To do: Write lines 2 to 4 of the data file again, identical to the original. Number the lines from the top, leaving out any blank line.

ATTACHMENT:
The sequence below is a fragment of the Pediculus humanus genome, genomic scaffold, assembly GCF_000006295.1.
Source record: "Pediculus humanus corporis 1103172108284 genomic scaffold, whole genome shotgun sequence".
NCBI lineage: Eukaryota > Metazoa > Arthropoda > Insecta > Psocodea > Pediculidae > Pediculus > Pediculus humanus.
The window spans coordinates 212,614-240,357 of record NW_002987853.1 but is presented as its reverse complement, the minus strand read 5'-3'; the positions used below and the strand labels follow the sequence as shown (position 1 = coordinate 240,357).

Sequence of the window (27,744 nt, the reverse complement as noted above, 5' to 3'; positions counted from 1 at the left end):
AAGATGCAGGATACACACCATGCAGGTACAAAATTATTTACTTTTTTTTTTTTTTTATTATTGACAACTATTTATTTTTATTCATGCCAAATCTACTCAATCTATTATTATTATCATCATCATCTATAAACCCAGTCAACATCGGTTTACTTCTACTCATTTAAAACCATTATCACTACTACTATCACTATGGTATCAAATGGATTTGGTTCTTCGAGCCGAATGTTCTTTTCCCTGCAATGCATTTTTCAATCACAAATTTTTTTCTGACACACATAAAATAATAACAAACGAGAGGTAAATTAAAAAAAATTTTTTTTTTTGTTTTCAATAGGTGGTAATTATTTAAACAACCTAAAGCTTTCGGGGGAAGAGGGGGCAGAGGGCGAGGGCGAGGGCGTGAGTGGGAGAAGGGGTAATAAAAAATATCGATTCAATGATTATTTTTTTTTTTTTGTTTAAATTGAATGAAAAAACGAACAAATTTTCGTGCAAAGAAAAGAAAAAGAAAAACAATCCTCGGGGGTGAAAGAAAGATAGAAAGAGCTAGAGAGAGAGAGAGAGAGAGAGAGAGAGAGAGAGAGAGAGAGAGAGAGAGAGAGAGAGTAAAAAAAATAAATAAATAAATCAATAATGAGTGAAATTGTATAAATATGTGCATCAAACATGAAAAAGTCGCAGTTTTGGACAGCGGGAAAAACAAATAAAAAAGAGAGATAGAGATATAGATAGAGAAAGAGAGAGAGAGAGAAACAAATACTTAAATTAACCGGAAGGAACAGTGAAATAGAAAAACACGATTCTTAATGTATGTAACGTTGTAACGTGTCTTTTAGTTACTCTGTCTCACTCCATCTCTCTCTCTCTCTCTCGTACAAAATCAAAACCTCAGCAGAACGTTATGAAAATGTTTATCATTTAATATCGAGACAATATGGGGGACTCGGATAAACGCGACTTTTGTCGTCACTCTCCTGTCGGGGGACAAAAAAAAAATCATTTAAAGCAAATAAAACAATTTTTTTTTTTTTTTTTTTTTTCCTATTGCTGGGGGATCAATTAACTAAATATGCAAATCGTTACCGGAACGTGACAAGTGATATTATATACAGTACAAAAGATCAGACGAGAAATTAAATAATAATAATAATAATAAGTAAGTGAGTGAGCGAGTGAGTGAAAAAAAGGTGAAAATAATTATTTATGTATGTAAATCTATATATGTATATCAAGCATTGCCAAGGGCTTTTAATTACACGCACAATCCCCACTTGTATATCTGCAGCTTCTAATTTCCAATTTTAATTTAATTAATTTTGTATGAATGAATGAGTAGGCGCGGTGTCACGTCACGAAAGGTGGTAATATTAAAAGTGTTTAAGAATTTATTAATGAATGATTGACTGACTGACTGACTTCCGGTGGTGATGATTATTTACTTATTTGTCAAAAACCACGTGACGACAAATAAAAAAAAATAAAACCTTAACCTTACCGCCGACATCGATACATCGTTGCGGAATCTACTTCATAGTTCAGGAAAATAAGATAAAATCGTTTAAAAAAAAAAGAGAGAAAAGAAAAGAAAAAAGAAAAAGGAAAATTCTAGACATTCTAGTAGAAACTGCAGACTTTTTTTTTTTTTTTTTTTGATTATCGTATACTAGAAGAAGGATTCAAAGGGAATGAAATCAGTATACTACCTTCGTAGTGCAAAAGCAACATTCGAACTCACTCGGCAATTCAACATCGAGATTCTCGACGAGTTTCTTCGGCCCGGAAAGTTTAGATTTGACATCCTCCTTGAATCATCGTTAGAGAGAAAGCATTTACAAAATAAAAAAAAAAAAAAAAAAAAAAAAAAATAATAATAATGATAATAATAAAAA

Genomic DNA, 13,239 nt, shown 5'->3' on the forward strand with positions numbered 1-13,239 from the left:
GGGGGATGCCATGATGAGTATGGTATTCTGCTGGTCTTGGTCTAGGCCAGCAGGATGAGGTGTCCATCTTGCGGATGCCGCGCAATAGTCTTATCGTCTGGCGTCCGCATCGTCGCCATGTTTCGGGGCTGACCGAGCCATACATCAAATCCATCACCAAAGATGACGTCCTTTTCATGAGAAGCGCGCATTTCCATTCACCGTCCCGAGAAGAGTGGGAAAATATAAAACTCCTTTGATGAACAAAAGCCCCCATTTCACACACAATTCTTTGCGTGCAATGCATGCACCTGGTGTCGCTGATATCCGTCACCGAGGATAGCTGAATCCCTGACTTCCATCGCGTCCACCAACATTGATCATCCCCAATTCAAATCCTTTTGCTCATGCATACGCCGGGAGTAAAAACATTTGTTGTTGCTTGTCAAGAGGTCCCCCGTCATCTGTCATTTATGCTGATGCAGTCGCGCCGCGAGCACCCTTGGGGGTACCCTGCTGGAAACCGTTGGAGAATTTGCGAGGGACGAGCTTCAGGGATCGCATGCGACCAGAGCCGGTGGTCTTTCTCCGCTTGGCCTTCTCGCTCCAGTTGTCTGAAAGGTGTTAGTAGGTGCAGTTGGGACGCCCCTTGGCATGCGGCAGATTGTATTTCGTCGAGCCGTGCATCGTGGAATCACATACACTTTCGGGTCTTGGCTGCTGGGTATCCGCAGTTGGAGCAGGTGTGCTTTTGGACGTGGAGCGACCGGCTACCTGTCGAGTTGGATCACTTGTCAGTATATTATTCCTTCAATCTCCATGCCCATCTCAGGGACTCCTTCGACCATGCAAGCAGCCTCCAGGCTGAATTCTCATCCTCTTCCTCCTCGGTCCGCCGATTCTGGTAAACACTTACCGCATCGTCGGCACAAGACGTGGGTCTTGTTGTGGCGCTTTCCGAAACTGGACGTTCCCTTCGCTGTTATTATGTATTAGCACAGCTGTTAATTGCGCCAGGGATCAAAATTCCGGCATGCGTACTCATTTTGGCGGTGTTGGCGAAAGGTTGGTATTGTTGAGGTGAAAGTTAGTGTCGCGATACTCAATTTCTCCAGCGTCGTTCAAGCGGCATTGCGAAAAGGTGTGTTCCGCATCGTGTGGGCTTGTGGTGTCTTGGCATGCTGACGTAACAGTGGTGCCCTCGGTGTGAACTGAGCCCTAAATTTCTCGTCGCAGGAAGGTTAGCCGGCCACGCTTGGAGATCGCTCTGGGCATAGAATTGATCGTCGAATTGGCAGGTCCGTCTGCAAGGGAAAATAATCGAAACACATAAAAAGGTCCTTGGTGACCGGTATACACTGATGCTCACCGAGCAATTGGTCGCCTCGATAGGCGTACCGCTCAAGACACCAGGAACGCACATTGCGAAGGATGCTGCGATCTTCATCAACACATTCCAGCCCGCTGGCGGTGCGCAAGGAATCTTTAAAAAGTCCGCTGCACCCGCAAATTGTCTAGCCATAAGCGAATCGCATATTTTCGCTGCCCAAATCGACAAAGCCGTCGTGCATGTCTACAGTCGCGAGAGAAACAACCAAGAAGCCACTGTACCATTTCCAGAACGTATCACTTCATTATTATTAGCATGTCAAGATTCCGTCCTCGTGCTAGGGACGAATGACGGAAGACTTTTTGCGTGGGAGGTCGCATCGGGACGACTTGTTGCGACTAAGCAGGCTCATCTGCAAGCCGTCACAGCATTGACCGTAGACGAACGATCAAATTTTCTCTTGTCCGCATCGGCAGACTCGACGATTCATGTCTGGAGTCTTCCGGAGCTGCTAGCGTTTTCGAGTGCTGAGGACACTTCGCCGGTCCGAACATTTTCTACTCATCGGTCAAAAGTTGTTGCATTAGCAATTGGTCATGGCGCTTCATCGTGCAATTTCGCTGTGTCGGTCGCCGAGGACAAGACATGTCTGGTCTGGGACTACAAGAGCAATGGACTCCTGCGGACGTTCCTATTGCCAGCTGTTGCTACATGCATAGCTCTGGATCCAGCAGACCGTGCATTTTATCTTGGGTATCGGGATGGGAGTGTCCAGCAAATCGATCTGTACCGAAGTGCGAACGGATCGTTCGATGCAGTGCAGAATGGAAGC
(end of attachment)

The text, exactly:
Source record: "Pediculus humanus corporis 1103172108284 genomic scaffold, whole genome shotgun sequence".
NCBI lineage: Eukaryota > Metazoa > Arthropoda > Insecta > Psocodea > Pediculidae > Pediculus > Pediculus humanus.
The window spans coordinates 212,614-240,357 of record NW_002987853.1 but is presented as its reverse complement, the minus strand read 5'-3'; the positions used below and the strand labels follow the sequence as shown (position 1 = coordinate 240,357).